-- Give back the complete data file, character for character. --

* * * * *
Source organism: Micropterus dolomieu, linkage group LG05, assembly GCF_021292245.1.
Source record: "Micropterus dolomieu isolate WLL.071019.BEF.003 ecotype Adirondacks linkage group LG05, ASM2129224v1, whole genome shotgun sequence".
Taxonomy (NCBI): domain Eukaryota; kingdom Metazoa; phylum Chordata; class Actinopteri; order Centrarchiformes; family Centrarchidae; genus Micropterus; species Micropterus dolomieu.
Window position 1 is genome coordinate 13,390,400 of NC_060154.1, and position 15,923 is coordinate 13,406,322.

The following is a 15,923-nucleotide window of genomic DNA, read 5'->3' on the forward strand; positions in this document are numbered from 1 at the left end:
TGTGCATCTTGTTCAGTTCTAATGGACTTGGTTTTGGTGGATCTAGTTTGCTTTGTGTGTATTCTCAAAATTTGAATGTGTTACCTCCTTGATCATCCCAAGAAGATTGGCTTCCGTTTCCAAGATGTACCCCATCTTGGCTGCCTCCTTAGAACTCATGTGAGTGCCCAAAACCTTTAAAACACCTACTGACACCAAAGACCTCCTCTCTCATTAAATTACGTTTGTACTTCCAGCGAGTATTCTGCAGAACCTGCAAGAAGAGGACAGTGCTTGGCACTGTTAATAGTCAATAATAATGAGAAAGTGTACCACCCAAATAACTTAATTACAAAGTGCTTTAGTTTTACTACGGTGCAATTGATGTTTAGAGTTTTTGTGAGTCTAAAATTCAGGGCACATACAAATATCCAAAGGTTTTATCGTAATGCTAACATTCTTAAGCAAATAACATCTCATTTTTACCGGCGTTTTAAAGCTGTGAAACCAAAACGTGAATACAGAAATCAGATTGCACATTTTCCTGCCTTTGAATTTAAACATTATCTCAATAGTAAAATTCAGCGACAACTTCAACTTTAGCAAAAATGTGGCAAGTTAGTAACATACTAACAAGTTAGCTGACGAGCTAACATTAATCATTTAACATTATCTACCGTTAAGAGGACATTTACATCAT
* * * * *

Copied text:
Source organism: Micropterus dolomieu, linkage group LG05, assembly GCF_021292245.1.
Source record: "Micropterus dolomieu isolate WLL.071019.BEF.003 ecotype Adirondacks linkage group LG05, ASM2129224v1, whole genome shotgun sequence".
Taxonomy (NCBI): domain Eukaryota; kingdom Metazoa; phylum Chordata; class Actinopteri; order Centrarchiformes; family Centrarchidae; genus Micropterus; species Micropterus dolomieu.
Window position 1 is genome coordinate 13,390,400 of NC_060154.1, and position 15,923 is coordinate 13,406,322.

The following is a 15,923-nucleotide window of genomic DNA, read 5'->3' on the forward strand; positions in this document are numbered from 1 at the left end:
TGTGCATCTTGTTCAGTTCTAATGGACTTGGTTTTGGTGGATCTAGTTTGCTTTGTGTGTATTCTCAAAATTTGAATGTGTTACCTCCTTGATCATCCCAAGAAGATTGGCTTCCGTTTCCAAGATGTACCCCATCTTGGCTGCCTCCTTAGAACTCATGTGAGTGCCCAAAACCTTTAAAACACCTACTGACACCAAAGACCTCCTCTCTCATTAAATTACGTTTGTACTTCCAGCGAGTATTCTGCAGAACCTGCAAGAAGAGGACAGTGCTTGGCACTGTTAATAGTCAATAATAATGAGAAAGTGTACCACCCAAATAACTTAATTACAAAGTGCTTTAGTTTTACTACGGTGCAATTGATGTTTAGAGTTTTTGTGAGTCTAAAATTCAGGGCACATACAAATATCCAAAGGTTTTATCGTAATGCTAACATTCTTAAGCAAATAACATCTCATTTTTACCGGCGTTTTAAAGCTGTGAAACCAAAACGTGAATACAGAAATCAGATTGCACATTTTCCTGCCTTTGAATTTAAACATTATCTCAATAGTAAAATTCAGCGACAACTTCAACTTTAGCAAAAATGTGGCAAGTTAGTAACATACTAACAAGTTAGCTGACGAGCTAACATTAATCATTTAACATTATCTACCGTTAAGAGGACATTTACATCAT